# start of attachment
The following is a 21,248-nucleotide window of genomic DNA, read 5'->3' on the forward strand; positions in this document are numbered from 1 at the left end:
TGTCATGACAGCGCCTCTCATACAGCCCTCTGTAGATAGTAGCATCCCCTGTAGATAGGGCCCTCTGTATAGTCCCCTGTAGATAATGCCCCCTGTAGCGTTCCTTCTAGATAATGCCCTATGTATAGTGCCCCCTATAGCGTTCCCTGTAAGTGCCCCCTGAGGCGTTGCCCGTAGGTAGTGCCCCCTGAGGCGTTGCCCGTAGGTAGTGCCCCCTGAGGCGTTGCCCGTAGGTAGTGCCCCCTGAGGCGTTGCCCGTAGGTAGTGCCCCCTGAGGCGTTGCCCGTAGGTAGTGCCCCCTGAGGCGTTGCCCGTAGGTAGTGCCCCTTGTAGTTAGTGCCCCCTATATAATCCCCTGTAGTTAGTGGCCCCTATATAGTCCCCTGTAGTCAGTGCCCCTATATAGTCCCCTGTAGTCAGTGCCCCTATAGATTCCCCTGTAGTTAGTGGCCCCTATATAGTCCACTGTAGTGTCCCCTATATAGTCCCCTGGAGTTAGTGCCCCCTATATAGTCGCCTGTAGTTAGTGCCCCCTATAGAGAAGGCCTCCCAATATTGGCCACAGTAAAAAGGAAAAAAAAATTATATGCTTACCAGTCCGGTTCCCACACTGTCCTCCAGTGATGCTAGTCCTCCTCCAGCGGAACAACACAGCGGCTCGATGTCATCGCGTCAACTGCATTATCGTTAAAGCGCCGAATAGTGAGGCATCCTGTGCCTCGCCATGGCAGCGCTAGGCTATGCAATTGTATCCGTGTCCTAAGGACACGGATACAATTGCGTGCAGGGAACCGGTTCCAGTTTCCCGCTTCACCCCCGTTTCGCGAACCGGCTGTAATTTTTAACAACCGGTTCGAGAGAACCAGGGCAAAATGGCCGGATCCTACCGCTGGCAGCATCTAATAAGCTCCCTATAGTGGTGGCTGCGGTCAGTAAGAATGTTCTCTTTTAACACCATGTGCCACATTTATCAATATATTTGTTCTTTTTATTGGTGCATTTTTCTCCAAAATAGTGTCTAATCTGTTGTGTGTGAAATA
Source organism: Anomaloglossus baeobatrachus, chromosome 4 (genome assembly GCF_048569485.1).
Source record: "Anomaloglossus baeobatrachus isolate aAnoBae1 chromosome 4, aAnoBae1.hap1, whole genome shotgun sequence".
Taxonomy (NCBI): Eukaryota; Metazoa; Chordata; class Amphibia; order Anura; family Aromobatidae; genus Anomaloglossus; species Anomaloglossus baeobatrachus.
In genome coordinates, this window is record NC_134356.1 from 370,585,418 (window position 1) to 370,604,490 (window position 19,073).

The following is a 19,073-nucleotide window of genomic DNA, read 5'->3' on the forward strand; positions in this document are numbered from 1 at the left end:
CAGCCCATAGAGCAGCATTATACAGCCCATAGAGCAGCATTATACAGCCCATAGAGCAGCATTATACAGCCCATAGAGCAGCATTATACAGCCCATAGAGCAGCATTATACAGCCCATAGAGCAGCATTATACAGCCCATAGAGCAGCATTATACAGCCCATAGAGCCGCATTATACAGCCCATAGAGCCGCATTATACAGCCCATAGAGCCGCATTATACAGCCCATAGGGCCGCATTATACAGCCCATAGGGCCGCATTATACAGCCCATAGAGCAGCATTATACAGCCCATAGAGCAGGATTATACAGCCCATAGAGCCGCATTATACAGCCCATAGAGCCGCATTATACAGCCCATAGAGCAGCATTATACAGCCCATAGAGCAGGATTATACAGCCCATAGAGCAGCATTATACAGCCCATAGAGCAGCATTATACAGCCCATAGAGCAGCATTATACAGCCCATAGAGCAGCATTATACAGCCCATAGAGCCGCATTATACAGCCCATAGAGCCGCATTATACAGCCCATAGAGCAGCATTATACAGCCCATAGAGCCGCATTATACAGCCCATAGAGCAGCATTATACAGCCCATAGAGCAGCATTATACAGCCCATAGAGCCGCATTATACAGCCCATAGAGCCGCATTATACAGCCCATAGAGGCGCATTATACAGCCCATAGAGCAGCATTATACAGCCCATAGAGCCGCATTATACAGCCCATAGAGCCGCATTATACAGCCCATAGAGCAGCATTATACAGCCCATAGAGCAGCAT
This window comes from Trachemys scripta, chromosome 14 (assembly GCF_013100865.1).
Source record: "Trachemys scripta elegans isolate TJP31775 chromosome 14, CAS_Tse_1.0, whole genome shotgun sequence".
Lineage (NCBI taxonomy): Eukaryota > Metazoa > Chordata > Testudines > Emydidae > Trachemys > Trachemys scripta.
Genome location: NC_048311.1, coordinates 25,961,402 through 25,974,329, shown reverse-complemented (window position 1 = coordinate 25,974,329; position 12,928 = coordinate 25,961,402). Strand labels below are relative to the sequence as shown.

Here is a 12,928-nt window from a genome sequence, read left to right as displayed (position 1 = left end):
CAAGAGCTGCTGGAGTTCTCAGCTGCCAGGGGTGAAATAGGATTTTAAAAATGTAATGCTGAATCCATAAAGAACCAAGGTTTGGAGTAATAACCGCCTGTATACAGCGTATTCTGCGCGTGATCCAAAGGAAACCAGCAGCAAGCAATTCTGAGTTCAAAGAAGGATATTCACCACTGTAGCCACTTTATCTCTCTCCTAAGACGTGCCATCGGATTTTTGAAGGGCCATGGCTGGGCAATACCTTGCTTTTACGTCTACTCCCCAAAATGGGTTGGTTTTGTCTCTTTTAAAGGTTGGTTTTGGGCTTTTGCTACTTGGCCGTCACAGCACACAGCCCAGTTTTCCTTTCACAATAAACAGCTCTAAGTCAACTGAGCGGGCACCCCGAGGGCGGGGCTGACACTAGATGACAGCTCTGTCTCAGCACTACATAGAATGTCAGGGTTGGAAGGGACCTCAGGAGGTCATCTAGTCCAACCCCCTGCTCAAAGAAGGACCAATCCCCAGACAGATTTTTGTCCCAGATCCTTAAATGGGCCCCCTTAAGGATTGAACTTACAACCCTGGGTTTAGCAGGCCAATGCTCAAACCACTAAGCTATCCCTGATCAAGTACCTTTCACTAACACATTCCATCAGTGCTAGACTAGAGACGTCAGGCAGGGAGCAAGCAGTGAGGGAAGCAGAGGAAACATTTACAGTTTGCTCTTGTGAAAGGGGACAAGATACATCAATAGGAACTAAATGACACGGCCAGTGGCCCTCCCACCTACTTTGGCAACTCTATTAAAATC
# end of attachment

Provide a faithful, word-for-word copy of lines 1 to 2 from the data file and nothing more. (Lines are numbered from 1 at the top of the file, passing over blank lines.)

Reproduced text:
The following is a 21,248-nucleotide window of genomic DNA, read 5'->3' on the forward strand; positions in this document are numbered from 1 at the left end:
TGTCATGACAGCGCCTCTCATACAGCCCTCTGTAGATAGTAGCATCCCCTGTAGATAGGGCCCTCTGTATAGTCCCCTGTAGATAATGCCCCCTGTAGCGTTCCTTCTAGATAATGCCCTATGTATAGTGCCCCCTATAGCGTTCCCTGTAAGTGCCCCCTGAGGCGTTGCCCGTAGGTAGTGCCCCCTGAGGCGTTGCCCGTAGGTAGTGCCCCCTGAGGCGTTGCCCGTAGGTAGTGCCCCCTGAGGCGTTGCCCGTAGGTAGTGCCCCCTGAGGCGTTGCCCGTAGGTAGTGCCCCCTGAGGCGTTGCCCGTAGGTAGTGCCCCTTGTAGTTAGTGCCCCCTATATAATCCCCTGTAGTTAGTGGCCCCTATATAGTCCCCTGTAGTCAGTGCCCCTATATAGTCCCCTGTAGTCAGTGCCCCTATAGATTCCCCTGTAGTTAGTGGCCCCTATATAGTCCACTGTAGTGTCCCCTATATAGTCCCCTGGAGTTAGTGCCCCCTATATAGTCGCCTGTAGTTAGTGCCCCCTATAGAGAAGGCCTCCCAATATTGGCCACAGTAAAAAGGAAAAAAAAATTATATGCTTACCAGTCCGGTTCCCACACTGTCCTCCAGTGATGCTAGTCCTCCTCCAGCGGAACAACACAGCGGCTCGATGTCATCGCGTCAACTGCATTATCGTTAAAGCGCCGAATAGTGAGGCATCCTGTGCCTCGCCATGGCAGCGCTAGGCTATGCAATTGTATCCGTGTCCTAAGGACACGGATACAATTGCGTGCAGGGAACCGGTTCCAGTTTCCCGCTTCACCCCCGTTTCGCGAACCGGCTGTAATTTTTAACAACCGGTTCGAGAGAACCAGGGCAAAATGGCCGGATCCTACCGCTGGCAGCATCTAATAAGCTCCCTATAGTGGTGGCTGCGGTCAGTAAGAATGTTCTCTTTTAACACCATGTGCCACATTTATCAATATATTTGTTCTTTTTATTGGTGCATTTTTCTCCAAAATAGTGTCTAATCTGTTGTGTGTGAAATA